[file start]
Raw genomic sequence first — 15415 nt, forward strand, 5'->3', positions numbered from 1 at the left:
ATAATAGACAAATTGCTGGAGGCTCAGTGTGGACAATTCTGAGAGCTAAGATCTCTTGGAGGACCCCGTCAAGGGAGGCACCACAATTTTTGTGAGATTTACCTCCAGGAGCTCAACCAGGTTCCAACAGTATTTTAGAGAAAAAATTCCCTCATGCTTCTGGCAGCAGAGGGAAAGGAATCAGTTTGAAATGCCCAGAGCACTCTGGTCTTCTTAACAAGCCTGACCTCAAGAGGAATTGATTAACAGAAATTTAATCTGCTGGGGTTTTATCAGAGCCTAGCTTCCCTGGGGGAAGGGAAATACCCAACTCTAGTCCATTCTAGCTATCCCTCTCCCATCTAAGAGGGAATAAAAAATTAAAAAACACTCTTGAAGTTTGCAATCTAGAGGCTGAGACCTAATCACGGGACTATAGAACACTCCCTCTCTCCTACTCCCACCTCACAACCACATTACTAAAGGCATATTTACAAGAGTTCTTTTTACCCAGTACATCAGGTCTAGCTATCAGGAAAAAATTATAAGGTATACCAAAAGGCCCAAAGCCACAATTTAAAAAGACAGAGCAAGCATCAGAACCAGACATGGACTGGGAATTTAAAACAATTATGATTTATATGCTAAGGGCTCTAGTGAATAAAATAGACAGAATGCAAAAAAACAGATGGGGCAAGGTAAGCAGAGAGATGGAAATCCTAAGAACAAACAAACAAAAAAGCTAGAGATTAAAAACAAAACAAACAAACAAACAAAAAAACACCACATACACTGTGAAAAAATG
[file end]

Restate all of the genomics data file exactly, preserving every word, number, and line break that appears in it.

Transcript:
Raw genomic sequence first — 15415 nt, forward strand, 5'->3', positions numbered from 1 at the left:
ATAATAGACAAATTGCTGGAGGCTCAGTGTGGACAATTCTGAGAGCTAAGATCTCTTGGAGGACCCCGTCAAGGGAGGCACCACAATTTTTGTGAGATTTACCTCCAGGAGCTCAACCAGGTTCCAACAGTATTTTAGAGAAAAAATTCCCTCATGCTTCTGGCAGCAGAGGGAAAGGAATCAGTTTGAAATGCCCAGAGCACTCTGGTCTTCTTAACAAGCCTGACCTCAAGAGGAATTGATTAACAGAAATTTAATCTGCTGGGGTTTTATCAGAGCCTAGCTTCCCTGGGGGAAGGGAAATACCCAACTCTAGTCCATTCTAGCTATCCCTCTCCCATCTAAGAGGGAATAAAAAATTAAAAAACACTCTTGAAGTTTGCAATCTAGAGGCTGAGACCTAATCACGGGACTATAGAACACTCCCTCTCTCCTACTCCCACCTCACAACCACATTACTAAAGGCATATTTACAAGAGTTCTTTTTACCCAGTACATCAGGTCTAGCTATCAGGAAAAAATTATAAGGTATACCAAAAGGCCCAAAGCCACAATTTAAAAAGACAGAGCAAGCATCAGAACCAGACATGGACTGGGAATTTAAAACAATTATGATTTATATGCTAAGGGCTCTAGTGAATAAAATAGACAGAATGCAAAAAAACAGATGGGGCAAGGTAAGCAGAGAGATGGAAATCCTAAGAACAAACAAACAAAAAAGCTAGAGATTAAAAACAAAACAAACAAACAAACAAAAAAACACCACATACACTGTGAAAAAATG